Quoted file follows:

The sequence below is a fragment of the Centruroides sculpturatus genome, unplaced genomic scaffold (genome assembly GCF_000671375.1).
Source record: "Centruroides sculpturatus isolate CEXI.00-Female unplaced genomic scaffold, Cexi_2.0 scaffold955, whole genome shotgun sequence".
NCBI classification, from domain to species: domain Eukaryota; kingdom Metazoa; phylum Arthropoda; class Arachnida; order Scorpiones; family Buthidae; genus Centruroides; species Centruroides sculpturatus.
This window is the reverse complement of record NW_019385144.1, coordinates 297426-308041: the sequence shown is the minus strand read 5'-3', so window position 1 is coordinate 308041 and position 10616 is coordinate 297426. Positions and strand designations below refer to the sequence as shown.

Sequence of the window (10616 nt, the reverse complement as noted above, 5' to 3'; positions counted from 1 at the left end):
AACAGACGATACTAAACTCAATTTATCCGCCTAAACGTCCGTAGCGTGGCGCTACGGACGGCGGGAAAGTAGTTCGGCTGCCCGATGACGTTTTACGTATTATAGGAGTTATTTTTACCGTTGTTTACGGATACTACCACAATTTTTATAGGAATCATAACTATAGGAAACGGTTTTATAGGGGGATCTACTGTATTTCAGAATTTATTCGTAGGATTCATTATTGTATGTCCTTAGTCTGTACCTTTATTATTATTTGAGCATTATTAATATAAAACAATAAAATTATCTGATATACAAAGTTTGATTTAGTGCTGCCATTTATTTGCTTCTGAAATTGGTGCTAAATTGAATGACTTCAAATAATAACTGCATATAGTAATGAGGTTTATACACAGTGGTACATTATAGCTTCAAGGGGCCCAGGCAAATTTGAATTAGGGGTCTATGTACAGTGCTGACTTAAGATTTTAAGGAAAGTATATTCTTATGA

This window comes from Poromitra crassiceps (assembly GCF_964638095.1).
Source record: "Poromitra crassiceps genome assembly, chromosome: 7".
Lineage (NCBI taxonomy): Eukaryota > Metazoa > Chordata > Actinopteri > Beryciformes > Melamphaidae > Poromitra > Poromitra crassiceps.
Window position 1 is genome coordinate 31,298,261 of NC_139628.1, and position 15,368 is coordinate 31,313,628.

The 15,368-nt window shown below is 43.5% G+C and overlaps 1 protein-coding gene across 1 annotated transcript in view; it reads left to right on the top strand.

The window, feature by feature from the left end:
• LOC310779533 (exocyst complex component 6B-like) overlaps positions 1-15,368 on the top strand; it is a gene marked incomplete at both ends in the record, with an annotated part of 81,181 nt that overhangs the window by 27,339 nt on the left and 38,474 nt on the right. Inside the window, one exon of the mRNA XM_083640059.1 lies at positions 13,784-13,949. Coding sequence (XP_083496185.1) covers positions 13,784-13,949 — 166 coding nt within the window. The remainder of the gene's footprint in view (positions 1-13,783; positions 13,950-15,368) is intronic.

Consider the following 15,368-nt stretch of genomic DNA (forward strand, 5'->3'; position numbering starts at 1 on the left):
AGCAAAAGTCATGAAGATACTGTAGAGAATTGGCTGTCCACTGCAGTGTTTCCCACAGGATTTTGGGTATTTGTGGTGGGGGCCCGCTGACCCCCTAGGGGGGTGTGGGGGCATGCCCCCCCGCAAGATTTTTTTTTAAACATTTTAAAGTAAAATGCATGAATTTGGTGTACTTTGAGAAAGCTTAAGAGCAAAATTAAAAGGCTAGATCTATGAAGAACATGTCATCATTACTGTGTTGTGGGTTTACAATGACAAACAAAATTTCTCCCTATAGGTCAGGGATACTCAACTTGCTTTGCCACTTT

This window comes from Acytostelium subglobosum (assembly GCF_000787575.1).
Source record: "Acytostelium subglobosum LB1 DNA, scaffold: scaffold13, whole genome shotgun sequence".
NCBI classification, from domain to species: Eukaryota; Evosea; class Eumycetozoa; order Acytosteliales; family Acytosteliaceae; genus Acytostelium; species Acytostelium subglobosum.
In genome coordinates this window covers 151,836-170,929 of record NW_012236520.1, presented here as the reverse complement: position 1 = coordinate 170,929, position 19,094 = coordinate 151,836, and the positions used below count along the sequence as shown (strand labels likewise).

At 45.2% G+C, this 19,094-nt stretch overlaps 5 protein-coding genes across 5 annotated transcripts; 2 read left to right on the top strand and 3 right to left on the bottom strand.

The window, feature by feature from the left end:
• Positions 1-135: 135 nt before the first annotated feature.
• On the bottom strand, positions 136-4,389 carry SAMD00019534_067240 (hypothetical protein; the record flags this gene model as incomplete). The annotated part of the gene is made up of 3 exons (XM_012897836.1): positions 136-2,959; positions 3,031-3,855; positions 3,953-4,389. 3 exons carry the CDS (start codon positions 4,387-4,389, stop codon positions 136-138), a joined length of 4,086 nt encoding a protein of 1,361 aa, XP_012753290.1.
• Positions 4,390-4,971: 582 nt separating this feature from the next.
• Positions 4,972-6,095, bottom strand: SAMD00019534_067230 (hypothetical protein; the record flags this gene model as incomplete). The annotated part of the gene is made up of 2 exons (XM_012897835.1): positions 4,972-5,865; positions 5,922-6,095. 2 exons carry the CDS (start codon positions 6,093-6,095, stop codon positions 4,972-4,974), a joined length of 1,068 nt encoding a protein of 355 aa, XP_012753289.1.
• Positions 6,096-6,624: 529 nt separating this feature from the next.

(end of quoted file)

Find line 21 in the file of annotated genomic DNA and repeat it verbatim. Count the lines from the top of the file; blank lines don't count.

The window, feature by feature from the left end: